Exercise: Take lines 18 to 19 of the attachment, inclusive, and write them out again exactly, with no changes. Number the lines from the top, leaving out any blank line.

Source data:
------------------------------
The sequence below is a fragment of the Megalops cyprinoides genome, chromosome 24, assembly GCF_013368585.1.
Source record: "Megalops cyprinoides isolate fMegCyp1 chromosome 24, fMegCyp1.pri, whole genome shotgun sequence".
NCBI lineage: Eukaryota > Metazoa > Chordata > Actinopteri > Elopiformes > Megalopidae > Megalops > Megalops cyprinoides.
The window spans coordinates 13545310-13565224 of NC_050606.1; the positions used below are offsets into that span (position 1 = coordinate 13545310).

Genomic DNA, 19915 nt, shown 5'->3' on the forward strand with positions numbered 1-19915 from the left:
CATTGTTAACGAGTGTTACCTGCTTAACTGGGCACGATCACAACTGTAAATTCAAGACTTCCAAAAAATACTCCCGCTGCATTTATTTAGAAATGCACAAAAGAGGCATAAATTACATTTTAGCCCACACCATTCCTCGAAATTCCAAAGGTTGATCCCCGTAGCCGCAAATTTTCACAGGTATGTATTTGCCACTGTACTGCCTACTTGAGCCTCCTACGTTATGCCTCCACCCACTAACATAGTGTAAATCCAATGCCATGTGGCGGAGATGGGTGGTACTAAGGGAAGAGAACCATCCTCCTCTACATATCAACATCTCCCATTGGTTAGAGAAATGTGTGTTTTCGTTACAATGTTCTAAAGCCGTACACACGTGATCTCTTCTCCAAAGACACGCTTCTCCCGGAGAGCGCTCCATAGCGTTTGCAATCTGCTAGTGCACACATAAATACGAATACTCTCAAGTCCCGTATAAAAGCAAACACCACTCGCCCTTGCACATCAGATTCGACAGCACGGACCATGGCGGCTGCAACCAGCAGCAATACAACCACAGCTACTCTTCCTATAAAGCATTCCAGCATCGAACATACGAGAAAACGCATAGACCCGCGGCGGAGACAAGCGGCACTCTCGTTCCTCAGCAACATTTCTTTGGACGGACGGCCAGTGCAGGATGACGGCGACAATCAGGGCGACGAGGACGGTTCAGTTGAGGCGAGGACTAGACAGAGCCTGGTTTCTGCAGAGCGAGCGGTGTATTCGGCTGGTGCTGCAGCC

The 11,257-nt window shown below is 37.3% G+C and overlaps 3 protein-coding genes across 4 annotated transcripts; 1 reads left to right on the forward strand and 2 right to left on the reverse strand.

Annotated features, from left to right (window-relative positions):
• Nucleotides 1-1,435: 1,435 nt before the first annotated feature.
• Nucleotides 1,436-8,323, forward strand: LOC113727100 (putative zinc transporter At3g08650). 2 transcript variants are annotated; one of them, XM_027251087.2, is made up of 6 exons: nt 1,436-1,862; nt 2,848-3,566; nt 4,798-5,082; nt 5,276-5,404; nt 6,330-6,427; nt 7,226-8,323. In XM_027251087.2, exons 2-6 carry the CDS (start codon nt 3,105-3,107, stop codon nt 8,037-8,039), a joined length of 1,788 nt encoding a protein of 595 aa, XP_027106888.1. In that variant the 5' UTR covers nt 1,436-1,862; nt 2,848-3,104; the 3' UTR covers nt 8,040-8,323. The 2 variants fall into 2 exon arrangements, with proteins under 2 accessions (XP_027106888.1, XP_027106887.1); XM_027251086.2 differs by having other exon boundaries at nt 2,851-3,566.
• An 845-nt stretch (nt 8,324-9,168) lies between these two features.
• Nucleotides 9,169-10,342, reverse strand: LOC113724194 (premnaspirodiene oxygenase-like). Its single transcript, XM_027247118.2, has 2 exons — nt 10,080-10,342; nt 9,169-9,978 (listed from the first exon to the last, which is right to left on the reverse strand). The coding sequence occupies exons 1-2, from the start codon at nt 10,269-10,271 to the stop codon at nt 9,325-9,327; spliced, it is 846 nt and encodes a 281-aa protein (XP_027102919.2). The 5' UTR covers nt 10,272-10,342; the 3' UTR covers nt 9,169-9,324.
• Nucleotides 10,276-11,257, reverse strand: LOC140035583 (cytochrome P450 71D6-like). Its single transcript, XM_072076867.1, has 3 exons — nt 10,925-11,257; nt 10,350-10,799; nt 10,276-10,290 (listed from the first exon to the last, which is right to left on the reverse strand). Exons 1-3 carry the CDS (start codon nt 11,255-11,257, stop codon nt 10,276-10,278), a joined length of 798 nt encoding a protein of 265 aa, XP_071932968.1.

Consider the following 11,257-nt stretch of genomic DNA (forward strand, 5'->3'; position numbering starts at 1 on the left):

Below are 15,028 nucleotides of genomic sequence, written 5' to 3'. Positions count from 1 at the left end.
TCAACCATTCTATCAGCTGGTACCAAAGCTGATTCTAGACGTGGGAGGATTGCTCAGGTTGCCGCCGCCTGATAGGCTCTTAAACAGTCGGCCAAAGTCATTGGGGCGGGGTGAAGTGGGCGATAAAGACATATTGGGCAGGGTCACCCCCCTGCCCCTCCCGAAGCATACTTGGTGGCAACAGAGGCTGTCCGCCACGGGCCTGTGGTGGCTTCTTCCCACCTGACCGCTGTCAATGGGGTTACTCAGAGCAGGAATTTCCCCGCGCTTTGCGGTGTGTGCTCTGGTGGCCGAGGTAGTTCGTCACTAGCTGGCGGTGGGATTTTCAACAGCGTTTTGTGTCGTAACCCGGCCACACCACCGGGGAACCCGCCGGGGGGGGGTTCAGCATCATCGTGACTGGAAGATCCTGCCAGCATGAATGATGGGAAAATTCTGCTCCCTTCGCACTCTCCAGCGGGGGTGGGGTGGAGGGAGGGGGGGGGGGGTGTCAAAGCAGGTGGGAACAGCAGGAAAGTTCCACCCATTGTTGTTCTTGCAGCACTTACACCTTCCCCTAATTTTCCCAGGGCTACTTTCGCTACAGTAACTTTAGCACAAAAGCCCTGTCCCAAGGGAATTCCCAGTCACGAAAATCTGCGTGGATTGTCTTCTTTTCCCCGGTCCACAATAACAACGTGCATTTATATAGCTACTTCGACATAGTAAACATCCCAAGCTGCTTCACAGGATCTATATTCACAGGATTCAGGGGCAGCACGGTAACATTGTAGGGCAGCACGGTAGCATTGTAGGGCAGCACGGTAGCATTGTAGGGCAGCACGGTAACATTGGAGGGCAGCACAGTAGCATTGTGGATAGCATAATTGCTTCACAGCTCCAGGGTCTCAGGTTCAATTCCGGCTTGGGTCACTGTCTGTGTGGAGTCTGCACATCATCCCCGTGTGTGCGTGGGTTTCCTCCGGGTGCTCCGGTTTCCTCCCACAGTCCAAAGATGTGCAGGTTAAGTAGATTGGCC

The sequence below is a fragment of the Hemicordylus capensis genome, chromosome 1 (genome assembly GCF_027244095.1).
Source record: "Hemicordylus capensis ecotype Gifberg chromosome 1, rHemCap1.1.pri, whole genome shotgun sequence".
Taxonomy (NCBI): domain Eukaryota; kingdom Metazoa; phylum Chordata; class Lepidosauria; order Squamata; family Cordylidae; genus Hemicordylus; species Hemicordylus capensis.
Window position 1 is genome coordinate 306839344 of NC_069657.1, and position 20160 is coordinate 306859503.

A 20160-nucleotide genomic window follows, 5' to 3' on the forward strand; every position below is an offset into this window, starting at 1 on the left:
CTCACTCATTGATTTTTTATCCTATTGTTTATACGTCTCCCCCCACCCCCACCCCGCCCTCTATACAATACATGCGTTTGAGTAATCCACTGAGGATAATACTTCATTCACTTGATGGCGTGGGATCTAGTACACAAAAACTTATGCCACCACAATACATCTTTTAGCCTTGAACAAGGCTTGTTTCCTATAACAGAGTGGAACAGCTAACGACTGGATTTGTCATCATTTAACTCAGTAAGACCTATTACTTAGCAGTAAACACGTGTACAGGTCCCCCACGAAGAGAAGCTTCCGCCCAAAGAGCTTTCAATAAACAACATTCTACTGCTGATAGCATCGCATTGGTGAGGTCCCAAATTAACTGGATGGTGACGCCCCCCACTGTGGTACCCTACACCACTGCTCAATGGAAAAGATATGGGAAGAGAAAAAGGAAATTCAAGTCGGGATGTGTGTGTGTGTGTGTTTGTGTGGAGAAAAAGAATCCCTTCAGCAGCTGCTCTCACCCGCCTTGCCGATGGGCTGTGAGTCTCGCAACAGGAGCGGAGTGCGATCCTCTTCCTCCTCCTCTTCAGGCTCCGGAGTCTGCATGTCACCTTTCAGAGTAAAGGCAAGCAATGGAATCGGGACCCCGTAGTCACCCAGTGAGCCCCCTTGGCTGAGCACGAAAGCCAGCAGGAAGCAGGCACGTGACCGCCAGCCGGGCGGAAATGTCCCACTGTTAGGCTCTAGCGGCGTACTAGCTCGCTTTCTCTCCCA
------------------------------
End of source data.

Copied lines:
Source record: "Hemicordylus capensis ecotype Gifberg chromosome 1, rHemCap1.1.pri, whole genome shotgun sequence".
Taxonomy (NCBI): domain Eukaryota; kingdom Metazoa; phylum Chordata; class Lepidosauria; order Squamata; family Cordylidae; genus Hemicordylus; species Hemicordylus capensis.